As I’ve written before, at the root of many troubled eaters’ food problems is the issue of not feeling deserving of health, happiness, success, etc. They are conflicted about whether or not they’re deserving of good things in life and, hence, behave sometimes as if they are and other times as if they aren’t. Let’s get this straight once and for all: everyone is deserving and you are no exception.

Read More One More Time on Feeling Deserving

I hesitate writing about some of the biology related to eating and weight because I don’t want readers to feel that their biology is fixed and a done deal. There are genetic and metabolic factors which strongly influence appetite and body size, but lifestyle still plays a large role in both. I blog about biology because I want readers to be well informed.

Read More Appetite and the Brain

I turned 43 this month. Every year right around this time I do an "annual yearly review." I think through what I've learned, what I haven't learned, where I've made progress, where I haven't yet made progress – all that good stuff. In this year's process, it occurred me that I have changed my mind a tremendous number of times in the last 43 years. For instance, at first I was sure I didn't have…

Read More You Absolutely CAN Change Your Mind

If you got injured, put a bandage over the injury, and went to the doctor, would the doctor examine the band-aid to figure out how to help you heal? Of course not. Your doctor would peel back the bandage to examine the injury underneath before figuring out how to treat it. Triggers are like band-aids. They are nothing more than symptoms of a deeper underlying issue. Examining our triggers may be helpful in the short…

Read More Triggers: A Hint to Proceed…but With Caution

A client and I had a great session brainstorming myths about family, stemming from her realization that, though she binges far less than she used to, the times she does binge are often around holidays and family gatherings. If she could clear up the myths she’s been believing, she thought, she might be able to stop bingeing completely.

Read More Myths About Family

A Christmas gift of a journal when I was 11 years old began a lifetime love of journaling. We bonded immediately and the journal became my best friend. Writing a journal helped me to not only survive but also to recover from my eating disorder. So it is, that every December, I feel excited at the prospect of choosing a new journal for the coming year. The size, the feel and look of the cover, the smell of the pages, their quality – and the ultimate summing up, ‘is this the book I want to be my pal for the coming year?’ Choosing a journal is really, really special.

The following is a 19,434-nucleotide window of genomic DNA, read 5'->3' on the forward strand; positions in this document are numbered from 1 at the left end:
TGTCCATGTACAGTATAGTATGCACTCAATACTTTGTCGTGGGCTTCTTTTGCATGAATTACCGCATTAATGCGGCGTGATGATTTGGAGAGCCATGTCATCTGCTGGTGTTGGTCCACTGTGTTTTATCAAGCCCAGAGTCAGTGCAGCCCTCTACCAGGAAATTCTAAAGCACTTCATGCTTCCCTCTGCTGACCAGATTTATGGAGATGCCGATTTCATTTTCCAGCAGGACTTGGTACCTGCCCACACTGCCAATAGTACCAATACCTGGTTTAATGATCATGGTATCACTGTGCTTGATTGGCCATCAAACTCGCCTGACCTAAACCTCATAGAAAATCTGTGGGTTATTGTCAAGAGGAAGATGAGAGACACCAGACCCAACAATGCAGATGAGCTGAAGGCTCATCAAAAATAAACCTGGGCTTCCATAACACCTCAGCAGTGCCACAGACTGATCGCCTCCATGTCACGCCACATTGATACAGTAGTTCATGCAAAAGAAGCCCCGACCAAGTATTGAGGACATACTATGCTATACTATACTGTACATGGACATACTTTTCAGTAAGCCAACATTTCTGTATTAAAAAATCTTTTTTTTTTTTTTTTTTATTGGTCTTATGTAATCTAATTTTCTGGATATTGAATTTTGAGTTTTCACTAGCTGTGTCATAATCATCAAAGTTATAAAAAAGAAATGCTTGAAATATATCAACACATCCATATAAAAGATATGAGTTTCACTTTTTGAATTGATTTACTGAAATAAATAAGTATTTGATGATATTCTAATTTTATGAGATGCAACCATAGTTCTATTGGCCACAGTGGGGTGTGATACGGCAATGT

Read More The journal – an ally in eating disorder recovery

You have. But Ed hasn't. You find yourself eminently acceptable, and would probably be perfectly fine with who and how you are. But there is this little (and sometimes big) voice that keeps booming out at you when you least expect it, criticizing you to within an inch of your sanity, and startling you into a renewed and total dissatisfaction with yourself. This voice – Ed's voice – tells you that you haven't accepted yourself.…

Read More What if You Just Stopped Listening to ED?

Sometimes I think I have more discussions with clients about weight than about eating. They tell me what happens when they weigh themselves, ask how often they should hop on the scale, explain that they want to stop but can’t help themselves, and just plain can’t seem to get weight off their minds. Does this sound like you?

Read More Weight Loss Comes at the End of a Process

Clients keep teaching me more and more about dysfunctional eating. For instance, that it’s not really food that compulsive or emotional eaters want but the idea of what they wish/hope/perceive food will bring them. This is a crucial distinction.

Read More The Idea of Food